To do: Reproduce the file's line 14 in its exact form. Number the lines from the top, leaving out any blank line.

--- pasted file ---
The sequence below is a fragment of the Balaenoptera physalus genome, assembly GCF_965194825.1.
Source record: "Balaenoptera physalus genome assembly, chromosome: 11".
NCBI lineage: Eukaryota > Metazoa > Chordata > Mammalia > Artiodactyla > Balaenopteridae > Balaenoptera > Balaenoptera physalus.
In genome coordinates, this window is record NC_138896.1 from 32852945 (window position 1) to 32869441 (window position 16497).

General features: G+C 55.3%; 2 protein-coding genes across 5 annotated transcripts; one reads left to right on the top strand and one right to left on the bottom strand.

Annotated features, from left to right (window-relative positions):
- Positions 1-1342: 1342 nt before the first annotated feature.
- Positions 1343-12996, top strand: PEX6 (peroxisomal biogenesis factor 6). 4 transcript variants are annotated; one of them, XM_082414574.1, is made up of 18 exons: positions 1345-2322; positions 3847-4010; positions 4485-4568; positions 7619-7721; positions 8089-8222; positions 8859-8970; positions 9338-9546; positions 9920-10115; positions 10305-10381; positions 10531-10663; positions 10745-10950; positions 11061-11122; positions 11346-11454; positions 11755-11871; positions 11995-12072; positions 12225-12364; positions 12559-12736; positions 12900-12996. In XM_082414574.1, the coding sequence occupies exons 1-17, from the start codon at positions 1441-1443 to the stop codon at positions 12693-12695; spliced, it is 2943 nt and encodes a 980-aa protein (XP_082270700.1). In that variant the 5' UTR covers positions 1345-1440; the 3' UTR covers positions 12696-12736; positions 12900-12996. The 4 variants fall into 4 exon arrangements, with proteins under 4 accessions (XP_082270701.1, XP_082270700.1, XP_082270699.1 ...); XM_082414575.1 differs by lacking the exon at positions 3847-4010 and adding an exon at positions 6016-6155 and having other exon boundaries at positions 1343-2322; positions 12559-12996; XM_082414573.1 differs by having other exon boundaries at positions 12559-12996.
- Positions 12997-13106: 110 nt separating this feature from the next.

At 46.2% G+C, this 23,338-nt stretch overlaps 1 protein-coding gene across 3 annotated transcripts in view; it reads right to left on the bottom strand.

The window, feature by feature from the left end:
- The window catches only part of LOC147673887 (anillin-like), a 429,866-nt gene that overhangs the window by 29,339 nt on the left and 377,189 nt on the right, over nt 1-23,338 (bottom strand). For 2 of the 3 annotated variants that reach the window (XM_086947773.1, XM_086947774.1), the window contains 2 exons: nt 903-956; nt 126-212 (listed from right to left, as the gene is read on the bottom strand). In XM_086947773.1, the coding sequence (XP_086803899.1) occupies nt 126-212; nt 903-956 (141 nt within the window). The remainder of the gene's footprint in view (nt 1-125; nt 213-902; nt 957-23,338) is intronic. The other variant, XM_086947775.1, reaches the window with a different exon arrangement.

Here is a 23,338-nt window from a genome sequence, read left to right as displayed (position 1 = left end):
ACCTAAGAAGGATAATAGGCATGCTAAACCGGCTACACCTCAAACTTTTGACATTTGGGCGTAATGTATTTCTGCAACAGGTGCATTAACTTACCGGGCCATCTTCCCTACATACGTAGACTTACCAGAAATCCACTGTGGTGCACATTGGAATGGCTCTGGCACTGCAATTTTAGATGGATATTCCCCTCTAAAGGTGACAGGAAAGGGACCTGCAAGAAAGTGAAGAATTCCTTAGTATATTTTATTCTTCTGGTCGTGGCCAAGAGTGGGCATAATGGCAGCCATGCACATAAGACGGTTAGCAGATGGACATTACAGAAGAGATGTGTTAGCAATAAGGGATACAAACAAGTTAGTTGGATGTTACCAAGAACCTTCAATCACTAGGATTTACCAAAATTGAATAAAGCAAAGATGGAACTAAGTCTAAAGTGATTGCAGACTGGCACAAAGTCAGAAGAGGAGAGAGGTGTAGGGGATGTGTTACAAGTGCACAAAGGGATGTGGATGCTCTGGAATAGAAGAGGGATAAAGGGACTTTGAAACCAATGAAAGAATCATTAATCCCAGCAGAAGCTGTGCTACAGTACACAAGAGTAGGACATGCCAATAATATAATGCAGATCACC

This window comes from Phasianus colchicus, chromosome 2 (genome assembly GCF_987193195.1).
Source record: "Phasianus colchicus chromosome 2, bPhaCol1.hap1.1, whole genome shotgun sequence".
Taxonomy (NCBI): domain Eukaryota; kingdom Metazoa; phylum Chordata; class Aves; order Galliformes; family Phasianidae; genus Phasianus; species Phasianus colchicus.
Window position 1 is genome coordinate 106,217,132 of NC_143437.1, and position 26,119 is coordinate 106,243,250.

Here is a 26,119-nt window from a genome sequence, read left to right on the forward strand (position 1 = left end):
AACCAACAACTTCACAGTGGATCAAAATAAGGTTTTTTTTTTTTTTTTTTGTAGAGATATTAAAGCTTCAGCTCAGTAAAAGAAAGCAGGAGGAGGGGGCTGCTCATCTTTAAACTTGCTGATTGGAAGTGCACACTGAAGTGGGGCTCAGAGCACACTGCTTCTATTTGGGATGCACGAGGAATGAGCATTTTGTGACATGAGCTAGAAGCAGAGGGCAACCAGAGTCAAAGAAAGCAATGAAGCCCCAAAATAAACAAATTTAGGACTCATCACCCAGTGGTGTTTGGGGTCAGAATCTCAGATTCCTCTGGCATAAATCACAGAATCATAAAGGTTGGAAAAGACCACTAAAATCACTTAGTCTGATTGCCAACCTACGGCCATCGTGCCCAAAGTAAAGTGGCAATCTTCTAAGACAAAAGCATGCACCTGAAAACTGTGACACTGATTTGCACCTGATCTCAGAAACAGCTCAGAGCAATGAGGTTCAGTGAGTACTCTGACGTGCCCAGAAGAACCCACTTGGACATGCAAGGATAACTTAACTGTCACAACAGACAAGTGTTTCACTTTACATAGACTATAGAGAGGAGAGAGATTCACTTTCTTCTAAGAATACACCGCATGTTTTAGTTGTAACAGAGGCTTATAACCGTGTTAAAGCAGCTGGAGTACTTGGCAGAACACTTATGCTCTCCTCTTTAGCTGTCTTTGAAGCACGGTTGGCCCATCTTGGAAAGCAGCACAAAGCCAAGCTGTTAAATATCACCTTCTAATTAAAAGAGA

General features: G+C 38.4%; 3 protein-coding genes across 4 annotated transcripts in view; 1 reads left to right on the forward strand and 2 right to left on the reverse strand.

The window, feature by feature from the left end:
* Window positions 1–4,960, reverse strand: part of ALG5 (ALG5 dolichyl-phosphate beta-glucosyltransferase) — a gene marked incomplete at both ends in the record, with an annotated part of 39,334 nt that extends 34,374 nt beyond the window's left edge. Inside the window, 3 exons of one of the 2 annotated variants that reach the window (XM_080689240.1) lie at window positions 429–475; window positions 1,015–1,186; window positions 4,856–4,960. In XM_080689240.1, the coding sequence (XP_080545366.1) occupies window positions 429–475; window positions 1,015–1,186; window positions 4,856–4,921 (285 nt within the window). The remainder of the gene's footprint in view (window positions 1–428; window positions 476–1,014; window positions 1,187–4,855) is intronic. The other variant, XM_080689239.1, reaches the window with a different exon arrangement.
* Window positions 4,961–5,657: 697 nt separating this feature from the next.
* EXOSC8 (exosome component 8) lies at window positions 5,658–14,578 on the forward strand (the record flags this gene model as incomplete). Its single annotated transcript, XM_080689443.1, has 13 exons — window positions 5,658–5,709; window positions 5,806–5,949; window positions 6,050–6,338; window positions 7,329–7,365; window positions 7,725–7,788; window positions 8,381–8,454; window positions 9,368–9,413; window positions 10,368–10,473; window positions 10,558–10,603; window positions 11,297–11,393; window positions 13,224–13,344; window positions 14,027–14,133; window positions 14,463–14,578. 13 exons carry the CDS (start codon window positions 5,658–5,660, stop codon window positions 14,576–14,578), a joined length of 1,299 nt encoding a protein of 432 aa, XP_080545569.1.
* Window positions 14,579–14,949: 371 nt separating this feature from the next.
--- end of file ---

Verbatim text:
ACCTAAGAAGGATAATAGGCATGCTAAACCGGCTACACCTCAAACTTTTGACATTTGGGCGTAATGTATTTCTGCAACAGGTGCATTAACTTACCGGGCCATCTTCCCTACATACGTAGACTTACCAGAAATCCACTGTGGTGCACATTGGAATGGCTCTGGCACTGCAATTTTAGATGGATATTCCCCTCTAAAGGTGACAGGAAAGGGACCTGCAAGAAAGTGAAGAATTCCTTAGTATATTTTATTCTTCTGGTCGTGGCCAAGAGTGGGCATAATGGCAGCCATGCACATAAGACGGTTAGCAGATGGACATTACAGAAGAGATGTGTTAGCAATAAGGGATACAAACAAGTTAGTTGGATGTTACCAAGAACCTTCAATCACTAGGATTTACCAAAATTGAATAAAGCAAAGATGGAACTAAGTCTAAAGTGATTGCAGACTGGCACAAAGTCAGAAGAGGAGAGAGGTGTAGGGGATGTGTTACAAGTGCACAAAGGGATGTGGATGCTCTGGAATAGAAGAGGGATAAAGGGACTTTGAAACCAATGAAAGAATCATTAATCCCAGCAGAAGCTGTGCTACAGTACACAAGAGTAGGACATGCCAATAATATAATGCAGATCACC